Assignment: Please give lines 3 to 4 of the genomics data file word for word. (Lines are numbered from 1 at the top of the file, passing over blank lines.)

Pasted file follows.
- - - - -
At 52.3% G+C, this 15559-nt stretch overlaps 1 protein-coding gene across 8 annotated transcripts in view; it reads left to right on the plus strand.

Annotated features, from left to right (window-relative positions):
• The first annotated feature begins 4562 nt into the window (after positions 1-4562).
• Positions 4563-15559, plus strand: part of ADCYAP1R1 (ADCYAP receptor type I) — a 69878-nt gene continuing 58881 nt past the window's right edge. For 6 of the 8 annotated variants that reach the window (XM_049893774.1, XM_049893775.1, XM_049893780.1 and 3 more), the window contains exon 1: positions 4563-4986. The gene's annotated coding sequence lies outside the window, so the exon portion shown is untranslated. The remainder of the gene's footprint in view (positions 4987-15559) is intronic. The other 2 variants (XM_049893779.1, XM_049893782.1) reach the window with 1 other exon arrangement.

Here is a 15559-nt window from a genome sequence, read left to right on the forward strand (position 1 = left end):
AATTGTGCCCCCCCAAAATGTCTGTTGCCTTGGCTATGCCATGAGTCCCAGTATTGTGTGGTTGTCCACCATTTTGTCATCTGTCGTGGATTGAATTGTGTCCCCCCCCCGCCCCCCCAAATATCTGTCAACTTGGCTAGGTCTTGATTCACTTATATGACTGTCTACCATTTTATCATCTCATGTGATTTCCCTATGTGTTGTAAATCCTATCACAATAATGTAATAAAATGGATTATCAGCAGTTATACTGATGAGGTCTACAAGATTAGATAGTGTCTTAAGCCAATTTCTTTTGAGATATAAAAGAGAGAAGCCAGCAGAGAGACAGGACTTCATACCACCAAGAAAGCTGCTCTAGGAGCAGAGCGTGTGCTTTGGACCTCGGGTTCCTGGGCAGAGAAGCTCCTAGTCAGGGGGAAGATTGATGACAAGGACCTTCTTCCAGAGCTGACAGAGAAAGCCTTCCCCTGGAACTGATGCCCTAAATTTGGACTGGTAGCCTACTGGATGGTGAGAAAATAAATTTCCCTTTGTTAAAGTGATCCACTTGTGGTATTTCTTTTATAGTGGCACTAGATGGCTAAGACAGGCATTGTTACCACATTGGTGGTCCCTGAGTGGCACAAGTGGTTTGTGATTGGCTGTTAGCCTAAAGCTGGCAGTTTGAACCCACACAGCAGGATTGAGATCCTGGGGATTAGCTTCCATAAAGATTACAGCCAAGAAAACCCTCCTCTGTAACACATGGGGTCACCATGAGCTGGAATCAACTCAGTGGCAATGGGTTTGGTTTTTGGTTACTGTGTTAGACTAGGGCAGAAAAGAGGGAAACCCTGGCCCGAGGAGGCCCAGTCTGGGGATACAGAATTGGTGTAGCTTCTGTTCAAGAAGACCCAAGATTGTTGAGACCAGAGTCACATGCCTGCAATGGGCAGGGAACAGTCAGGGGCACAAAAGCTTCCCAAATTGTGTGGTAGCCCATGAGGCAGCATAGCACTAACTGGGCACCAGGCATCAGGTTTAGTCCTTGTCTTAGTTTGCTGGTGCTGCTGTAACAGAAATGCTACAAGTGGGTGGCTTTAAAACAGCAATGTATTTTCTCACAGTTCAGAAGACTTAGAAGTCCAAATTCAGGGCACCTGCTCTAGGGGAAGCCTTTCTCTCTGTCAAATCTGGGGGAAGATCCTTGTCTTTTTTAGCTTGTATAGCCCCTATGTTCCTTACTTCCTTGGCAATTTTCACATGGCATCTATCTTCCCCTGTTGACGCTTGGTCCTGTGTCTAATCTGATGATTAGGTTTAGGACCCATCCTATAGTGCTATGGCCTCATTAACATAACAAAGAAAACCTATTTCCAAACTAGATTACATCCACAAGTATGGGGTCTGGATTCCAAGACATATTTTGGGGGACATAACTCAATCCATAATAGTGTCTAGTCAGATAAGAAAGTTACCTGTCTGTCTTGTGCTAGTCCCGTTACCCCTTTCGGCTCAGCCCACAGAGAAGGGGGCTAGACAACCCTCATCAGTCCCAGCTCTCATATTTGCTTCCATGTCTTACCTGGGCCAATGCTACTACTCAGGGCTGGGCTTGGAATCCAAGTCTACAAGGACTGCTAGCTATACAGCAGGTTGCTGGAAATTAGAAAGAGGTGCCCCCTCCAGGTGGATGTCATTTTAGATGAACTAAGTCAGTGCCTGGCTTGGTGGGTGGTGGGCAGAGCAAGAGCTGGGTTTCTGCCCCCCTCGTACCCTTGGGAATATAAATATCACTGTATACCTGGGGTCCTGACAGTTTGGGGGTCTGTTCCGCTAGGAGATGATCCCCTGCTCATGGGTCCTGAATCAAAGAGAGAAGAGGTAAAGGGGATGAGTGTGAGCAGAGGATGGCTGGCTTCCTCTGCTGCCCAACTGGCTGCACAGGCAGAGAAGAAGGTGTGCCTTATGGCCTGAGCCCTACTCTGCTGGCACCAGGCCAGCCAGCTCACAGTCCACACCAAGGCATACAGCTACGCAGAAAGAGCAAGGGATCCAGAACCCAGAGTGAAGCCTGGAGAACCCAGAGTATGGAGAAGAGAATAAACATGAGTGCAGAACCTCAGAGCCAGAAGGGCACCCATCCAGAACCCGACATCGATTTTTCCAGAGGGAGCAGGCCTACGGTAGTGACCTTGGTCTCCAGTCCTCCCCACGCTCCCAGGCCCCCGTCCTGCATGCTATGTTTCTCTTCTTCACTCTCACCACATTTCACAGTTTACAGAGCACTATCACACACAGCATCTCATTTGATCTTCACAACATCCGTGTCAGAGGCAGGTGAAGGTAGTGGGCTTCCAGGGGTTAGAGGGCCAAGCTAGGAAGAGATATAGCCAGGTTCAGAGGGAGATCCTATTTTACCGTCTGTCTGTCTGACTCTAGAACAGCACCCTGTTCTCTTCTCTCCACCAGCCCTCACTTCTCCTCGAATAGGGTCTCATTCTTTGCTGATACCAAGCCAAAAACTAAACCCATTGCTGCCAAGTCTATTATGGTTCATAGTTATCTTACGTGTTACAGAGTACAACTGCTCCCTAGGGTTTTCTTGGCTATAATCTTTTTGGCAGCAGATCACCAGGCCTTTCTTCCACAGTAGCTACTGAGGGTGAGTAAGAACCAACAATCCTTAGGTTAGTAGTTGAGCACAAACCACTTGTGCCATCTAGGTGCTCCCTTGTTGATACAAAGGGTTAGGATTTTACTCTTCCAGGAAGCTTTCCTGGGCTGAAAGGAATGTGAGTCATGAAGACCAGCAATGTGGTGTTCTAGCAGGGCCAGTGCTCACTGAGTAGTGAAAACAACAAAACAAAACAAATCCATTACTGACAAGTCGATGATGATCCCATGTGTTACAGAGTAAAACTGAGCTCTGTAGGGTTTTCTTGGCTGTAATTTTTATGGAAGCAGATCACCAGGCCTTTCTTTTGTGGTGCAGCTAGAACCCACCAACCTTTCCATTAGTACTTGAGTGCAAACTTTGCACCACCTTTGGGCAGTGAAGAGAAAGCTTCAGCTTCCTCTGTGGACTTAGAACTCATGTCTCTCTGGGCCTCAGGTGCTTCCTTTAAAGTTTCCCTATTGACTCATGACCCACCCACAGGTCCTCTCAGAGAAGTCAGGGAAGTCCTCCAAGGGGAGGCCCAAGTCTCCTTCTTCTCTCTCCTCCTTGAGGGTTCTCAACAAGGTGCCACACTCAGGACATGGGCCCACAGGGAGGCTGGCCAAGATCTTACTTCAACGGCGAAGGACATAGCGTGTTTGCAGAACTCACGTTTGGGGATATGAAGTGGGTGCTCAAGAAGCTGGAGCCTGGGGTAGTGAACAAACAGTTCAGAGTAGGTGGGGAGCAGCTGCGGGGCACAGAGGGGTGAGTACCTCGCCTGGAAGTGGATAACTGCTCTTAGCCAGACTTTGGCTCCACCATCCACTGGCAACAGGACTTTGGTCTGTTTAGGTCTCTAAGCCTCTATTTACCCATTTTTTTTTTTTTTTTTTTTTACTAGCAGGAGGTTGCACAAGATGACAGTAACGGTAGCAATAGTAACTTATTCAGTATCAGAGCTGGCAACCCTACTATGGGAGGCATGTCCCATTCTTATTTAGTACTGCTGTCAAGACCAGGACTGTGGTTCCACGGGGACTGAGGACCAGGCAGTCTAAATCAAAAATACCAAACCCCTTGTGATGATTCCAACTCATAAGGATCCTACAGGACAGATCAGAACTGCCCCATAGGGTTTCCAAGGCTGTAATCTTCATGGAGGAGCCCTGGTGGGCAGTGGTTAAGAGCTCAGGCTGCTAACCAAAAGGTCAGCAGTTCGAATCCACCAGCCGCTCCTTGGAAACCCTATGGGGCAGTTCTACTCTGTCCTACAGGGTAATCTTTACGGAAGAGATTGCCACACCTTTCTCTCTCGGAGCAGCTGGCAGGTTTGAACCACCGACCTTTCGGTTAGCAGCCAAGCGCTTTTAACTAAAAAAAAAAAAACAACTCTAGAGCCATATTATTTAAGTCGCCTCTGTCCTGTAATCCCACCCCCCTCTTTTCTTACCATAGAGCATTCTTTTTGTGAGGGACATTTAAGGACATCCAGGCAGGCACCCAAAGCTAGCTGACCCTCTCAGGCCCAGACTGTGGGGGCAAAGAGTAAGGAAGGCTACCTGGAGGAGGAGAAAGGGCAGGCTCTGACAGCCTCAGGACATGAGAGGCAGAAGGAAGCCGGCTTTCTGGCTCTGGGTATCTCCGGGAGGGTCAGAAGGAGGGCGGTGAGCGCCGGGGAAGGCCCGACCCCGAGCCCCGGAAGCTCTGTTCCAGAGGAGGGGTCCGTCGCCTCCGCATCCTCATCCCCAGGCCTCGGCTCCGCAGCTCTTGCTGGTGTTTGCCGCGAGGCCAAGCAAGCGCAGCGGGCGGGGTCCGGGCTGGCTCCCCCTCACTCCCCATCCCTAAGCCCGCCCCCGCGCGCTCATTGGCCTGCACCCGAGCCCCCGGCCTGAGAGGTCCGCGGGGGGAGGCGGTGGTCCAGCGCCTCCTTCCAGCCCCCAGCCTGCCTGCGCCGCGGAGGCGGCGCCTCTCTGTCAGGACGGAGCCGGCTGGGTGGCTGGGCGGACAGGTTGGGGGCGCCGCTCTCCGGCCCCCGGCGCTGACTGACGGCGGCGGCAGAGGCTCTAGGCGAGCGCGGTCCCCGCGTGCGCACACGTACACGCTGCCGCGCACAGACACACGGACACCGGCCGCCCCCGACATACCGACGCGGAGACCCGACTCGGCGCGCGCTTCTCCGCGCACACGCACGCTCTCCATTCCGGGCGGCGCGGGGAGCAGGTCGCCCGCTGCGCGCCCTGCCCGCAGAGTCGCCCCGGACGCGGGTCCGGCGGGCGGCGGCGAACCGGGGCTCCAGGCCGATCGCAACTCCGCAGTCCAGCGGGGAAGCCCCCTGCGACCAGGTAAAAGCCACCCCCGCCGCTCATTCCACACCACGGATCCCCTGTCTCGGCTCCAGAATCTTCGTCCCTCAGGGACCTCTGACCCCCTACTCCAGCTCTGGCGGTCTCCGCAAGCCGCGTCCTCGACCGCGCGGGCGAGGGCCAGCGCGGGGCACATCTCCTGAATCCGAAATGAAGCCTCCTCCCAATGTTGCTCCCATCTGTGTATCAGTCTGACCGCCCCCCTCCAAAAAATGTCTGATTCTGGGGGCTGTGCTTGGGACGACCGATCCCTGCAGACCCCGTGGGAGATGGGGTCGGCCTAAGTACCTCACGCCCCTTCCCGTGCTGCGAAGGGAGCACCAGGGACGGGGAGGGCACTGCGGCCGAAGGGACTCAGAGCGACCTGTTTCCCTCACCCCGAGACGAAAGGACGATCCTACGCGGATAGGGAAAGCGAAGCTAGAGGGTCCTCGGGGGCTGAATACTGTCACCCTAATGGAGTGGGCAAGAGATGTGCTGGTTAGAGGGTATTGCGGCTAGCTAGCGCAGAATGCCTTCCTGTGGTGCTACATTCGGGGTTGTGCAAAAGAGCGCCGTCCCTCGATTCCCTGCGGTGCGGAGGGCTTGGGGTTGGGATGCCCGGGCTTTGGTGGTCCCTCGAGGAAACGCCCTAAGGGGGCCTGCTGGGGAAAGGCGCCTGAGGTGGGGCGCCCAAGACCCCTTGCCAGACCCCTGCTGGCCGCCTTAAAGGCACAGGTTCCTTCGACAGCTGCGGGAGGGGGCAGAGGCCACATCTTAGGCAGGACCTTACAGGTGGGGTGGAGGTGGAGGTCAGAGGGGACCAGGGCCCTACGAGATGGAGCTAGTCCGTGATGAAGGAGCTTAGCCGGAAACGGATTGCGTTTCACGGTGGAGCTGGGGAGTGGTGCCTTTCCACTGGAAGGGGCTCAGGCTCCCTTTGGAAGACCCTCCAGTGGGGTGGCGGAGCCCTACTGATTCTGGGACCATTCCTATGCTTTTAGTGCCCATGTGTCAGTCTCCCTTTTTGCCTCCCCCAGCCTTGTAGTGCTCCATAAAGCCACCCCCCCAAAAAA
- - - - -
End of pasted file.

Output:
• The first annotated feature begins 4562 nt into the window (after positions 1-4562).
• Positions 4563-15559, plus strand: part of ADCYAP1R1 (ADCYAP receptor type I) — a 69878-nt gene continuing 58881 nt past the window's right edge. For 6 of the 8 annotated variants that reach the window (XM_049893774.1, XM_049893775.1, XM_049893780.1 and 3 more), the window contains exon 1: positions 4563-4986. The gene's annotated coding sequence lies outside the window, so the exon portion shown is untranslated. The remainder of the gene's footprint in view (positions 4987-15559) is intronic. The other 2 variants (XM_049893779.1, XM_049893782.1) reach the window with 1 other exon arrangement.